- Shortly before serving, put a handful of flour in a plastic bag, add salt and pepper, put in the shellfish or fish and shake to dust lightly in flour. Tip into a colander and shake off any excess flour. Don’t do this too far ahead, or the shellfish/fish will absorb the flour and make a gluey mess.
- Heat 1 tablespoon of oil in a heavy pan, toss in the shellfish or fish and fry very briefly – 1-2 minutes – turning once. Arrange over the salads.
- Tip the blood orange juice into the pan with 1 tablespoon oil, turn up the heat and let it bubble up to thicken and reduce, scraping up any nice fishy bits.
- Spoon the reduced blood orange dressing over the salads, sprinkle with fresh herbs or sprouted seeds of your choice and serve at once with crusty bread.
Salad of Belgian endive, radicchio, lamb’s lettuce, kumquats and avocado
½ teaspoon salt and freshly ground pepper
1 teaspoon coarse-grain mustard
2 tablespoons walnut vinegar
6 tablespoons walnut oil
A pinch of sugar
200g mixed salad leaves (lamb’s lettuce, rucola, baby dandelion leaves)
2 heads Belgian endive
1 small radicchio
A handful of walnuts
Sprigs of dill
- For the dressing, place the salt, pepper, mustard, walnut vinegar, walnut oil and sugar in a jam jar, cover with a lid and shake vigorously till smooth and emulsified.
- Wash and spin dry the salad leaves.
- Remove outer leaves of Belgian endive and slice very thinly lengthwise.
- Shred the radicchio finely.
- Wash the kumquats and slice them wafer-thin.
- Peel and pit the avocado and cut in segments.
- Arrange the sliced chicory, salad leaves and shredded radicchio decoratively on a large serving plate, add finely sliced kumquats and avocado segments, scatter walnuts and dill on top and spoon the dressing over.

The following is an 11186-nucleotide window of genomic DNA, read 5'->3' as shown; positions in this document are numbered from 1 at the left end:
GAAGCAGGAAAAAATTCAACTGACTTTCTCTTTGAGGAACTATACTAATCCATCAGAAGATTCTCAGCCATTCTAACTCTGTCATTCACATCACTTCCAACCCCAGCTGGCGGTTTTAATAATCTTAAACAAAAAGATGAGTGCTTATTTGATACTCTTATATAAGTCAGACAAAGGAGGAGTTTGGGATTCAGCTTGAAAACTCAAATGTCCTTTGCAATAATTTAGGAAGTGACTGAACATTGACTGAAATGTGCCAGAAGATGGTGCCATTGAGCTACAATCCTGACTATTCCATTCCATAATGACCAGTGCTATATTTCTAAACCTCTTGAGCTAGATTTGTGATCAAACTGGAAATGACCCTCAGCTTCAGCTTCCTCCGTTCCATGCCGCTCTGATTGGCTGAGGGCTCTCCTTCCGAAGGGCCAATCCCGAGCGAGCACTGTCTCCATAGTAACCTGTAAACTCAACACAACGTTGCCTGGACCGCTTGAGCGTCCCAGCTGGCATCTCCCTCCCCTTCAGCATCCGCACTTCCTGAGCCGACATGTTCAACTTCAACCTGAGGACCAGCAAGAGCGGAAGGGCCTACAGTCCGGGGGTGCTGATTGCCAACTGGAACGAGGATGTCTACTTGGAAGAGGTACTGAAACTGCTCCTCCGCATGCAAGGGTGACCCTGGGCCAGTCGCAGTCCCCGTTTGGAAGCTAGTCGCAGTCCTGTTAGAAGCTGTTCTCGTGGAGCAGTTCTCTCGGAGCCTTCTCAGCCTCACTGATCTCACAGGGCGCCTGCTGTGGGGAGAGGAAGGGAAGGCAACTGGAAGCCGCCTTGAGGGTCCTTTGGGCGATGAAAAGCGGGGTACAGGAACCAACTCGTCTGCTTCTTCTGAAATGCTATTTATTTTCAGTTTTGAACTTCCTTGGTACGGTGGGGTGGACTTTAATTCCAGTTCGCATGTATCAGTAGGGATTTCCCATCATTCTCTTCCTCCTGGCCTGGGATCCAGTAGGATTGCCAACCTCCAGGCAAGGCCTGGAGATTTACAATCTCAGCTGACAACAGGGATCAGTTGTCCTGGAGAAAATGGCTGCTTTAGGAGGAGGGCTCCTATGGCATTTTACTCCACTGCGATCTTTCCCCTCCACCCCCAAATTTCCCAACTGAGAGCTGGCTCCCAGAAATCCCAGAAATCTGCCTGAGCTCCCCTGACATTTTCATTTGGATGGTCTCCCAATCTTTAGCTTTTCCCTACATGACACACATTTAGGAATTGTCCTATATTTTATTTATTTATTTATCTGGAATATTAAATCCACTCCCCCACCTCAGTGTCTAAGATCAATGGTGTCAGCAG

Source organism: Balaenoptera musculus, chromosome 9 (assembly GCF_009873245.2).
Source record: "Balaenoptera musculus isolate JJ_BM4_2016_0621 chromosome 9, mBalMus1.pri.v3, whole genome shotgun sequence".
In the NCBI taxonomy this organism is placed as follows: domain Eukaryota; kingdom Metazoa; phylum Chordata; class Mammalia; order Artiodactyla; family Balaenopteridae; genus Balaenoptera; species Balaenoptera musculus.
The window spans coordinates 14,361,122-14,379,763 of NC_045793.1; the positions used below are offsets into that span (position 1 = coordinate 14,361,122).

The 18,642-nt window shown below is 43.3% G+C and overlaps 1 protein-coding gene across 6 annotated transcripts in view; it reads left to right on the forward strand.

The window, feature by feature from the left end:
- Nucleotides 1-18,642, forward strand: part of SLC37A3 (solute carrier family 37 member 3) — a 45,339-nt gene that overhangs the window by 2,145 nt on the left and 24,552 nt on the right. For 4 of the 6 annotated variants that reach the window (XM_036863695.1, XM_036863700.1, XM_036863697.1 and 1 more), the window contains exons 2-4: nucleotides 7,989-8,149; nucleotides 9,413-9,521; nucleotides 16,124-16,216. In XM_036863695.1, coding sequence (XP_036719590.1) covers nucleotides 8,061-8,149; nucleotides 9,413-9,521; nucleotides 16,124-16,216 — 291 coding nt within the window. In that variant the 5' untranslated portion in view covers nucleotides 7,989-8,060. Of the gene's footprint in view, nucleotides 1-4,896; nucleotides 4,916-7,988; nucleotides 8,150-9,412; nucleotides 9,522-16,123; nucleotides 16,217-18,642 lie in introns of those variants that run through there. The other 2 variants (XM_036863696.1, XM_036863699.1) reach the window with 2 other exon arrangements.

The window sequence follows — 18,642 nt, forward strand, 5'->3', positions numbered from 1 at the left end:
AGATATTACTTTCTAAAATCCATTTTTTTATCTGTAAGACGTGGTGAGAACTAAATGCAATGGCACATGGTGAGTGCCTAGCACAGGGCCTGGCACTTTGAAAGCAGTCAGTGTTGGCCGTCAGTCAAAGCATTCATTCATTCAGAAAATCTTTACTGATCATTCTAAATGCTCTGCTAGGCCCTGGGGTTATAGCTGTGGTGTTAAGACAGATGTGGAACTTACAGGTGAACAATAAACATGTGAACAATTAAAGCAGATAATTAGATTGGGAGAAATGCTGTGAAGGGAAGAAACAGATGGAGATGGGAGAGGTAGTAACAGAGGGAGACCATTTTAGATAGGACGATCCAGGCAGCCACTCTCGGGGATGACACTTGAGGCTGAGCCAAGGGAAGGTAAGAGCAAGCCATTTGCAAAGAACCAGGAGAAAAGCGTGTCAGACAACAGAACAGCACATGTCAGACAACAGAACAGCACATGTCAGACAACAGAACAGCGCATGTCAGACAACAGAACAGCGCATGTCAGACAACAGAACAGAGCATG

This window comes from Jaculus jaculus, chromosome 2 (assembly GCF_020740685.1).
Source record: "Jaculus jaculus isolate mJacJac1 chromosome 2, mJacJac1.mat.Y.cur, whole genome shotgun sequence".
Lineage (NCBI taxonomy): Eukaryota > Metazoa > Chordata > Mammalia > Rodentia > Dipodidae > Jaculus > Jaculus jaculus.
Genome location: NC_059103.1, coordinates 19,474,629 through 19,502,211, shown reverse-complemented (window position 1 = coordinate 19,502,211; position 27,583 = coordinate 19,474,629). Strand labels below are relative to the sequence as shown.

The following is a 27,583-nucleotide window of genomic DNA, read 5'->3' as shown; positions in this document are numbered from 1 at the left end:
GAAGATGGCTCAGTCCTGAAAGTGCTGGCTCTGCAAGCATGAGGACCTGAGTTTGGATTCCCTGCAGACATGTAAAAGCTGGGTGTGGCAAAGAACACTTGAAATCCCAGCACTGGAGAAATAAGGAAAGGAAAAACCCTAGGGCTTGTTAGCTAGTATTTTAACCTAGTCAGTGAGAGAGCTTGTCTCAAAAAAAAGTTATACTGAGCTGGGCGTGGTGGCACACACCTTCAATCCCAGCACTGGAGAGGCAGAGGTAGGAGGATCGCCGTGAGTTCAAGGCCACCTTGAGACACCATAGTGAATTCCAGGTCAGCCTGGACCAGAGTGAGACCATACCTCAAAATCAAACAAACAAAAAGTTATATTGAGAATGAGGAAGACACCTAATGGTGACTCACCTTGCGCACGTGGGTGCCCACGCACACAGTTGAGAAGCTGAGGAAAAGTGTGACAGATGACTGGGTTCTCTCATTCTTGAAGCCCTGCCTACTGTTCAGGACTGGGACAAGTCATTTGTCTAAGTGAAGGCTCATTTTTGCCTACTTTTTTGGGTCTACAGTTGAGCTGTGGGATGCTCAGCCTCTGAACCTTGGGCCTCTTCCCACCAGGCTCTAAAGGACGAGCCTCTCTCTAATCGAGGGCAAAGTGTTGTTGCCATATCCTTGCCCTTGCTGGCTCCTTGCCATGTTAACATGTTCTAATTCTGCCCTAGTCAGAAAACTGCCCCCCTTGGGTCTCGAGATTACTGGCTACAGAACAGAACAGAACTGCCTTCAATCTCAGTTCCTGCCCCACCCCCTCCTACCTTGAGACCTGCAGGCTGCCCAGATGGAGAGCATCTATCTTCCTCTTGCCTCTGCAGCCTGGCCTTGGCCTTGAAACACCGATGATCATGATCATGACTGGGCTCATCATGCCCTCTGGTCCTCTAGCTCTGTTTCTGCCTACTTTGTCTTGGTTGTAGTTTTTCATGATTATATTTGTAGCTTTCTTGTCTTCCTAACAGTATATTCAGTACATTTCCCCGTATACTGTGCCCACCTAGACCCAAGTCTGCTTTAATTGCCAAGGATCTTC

Gratin of Belgian endive with walnut and Parmesan crumble and Ibérico ham
2 teaspoons brown sugar
3 Belgian endives, white or red, halved lengthwise
1 thick slice country or sourdough bread, crusts removed, cut in cubes
2 tablespoons walnuts
25g grated Parmesan
1 teaspoon thyme
Salt and pepper
5 tablespoons Greek yogurt + 2-3 tablespoons milk
75g Ibérico or other cured ham, sliced
Optional: flat-leaf parsley, chopped
- Melt the butter with the sugar in a heavy frying pan or sauté pan – if you have one that will go in the oven, so much the better.
- Fry the endives, face down first, then the other sides, until golden brown and a little softened.
- Place the bread cubes, walnuts, grated Parmesan, thyme and salt and pepper to taste in a food processor and process to crumbs. Stir in the yogurt and enough milk to give a porridge-like consistency.
- Spread this mixture over the endives (refrigerate if not baking immediately)
- Heat the oven to 200C/400F and bake the endives for about 15 minutes or until tender when poked with a skewer and the topping is bubbly.
- Lay the ham on top – it will subside agreeably into the hot endives and the warmth will release some of its cured flavor without cooking it.
- Sprinkle with parsley if wished, and serve warm.
These recipes were published originally on www.zesterdaily.com